The investigation pointed out a similiar event a week later investigated by Taiwan's ASC, see Incident: Eva Air A332 near Simferopol on Dec 29th 2010, loss of cabin pressure, and remarked that the AIBF did receive materials from the ASC for their own investigation.

The AIBF also pointed out that another Finnair flight done by OH-LTN in the same area on Dec 11th 2012, one hour after OH-LTO, had experience a single bleed air failure, which also turned out to be caused by the same factors.

The AIBF analysed that all 4 flights, OH-LTO, OH-LTS, OH-LTN and B-16312 were equipped with CF6-80E1 engines and had been enroute for more than 5 hours with more than 3 hours in air masses colder than normal and with the temperature rising again just before the bleed air failures occurred. All 4 aircraft had operated above minimum operating temperature of the A330.

The AIBF continued that all Pr transducers on those occurrence flights were of version 2, "which is the most prone to malfunctioning caused by freezing of water due to its confined pressure cell room". The transducers were fitted in a location where they were exposed to freezing and had no heating facility. Thus: "The investigation commission considers that the extremely low ambient temperature contributed to water freezing inside the pressure cell rooms of the transducers, situated in the pylons. The relatively rapid rise in temperature prior to the enginesÂ’ bleed air system fault could have contributed to this."

Airbus said version 3 of the transducers is designed to better tolerate freezing conditions.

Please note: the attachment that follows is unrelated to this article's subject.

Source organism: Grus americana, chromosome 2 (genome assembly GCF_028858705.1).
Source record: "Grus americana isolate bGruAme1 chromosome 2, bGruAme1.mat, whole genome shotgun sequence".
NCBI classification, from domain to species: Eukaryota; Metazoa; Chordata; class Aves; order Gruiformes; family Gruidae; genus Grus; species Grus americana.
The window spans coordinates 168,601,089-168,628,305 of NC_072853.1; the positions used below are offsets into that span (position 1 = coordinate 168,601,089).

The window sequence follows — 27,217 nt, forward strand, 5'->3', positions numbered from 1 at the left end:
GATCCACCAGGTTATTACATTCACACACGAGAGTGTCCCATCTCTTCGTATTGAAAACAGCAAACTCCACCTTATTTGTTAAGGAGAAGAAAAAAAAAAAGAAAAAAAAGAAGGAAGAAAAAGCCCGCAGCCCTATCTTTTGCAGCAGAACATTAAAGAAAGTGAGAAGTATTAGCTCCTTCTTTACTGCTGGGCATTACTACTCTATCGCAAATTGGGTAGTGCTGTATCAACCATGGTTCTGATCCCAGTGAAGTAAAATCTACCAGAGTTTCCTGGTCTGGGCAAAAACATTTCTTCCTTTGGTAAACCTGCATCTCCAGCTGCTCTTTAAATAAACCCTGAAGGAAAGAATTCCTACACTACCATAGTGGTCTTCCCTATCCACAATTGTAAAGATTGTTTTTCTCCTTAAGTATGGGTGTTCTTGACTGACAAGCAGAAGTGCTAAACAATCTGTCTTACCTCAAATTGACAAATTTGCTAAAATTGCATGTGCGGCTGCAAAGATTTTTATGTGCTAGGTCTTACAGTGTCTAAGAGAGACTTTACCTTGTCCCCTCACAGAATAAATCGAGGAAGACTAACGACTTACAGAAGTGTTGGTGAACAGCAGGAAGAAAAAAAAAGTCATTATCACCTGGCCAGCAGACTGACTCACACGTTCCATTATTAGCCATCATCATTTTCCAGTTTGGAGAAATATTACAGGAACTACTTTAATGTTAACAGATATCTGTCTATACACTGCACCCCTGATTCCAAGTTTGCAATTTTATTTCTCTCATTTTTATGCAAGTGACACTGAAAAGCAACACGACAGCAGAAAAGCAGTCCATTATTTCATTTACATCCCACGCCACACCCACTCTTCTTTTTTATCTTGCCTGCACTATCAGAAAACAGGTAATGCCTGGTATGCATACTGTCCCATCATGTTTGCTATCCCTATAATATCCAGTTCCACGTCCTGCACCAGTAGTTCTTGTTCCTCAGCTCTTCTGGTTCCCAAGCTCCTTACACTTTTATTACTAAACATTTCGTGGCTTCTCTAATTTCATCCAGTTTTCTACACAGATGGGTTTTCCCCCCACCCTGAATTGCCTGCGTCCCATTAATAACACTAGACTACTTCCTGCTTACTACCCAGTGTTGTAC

The AIBF reported that the crew of OH-LTS had already been aware of the earlier incident of OH-LTO by a bulletin of Finnair's fleet chief and thus in anticipation of a possible failure of the second bleed air started the APU as another alternative of bleed air supply. The AIBF analysed that it was this action that permitted to maintain sufficient cabin pressure to keep the cabin altitude below 10800 feet. The AIBF however stated they would have expected the relief first officer taking his rest would be called back to the cockpit so that the full potential of the crew would be available for handling the emergency.

As immediate safety action Finnair replaced the transducers on their A330 fleet by Dec 25th 2010, however with the same version as previously installed. In September 2011 Airbus recommended all left hand engine transducers to be replaced by the version 3 transducer, Finnair promptly followed the recommendation.

Four additional safety recommendations were issued as result of the investigation.
Incident Facts

Date of incident
Dec 22, 2010

Classification
Report

Airline
Finnair

Flight number
AY-1968

Aircraft Registration
OH-LTS

Aircraft Type
Airbus A330-300

ICAO Type Designator
A333

This article is published under license from Avherald.com. © of text by Avherald.com.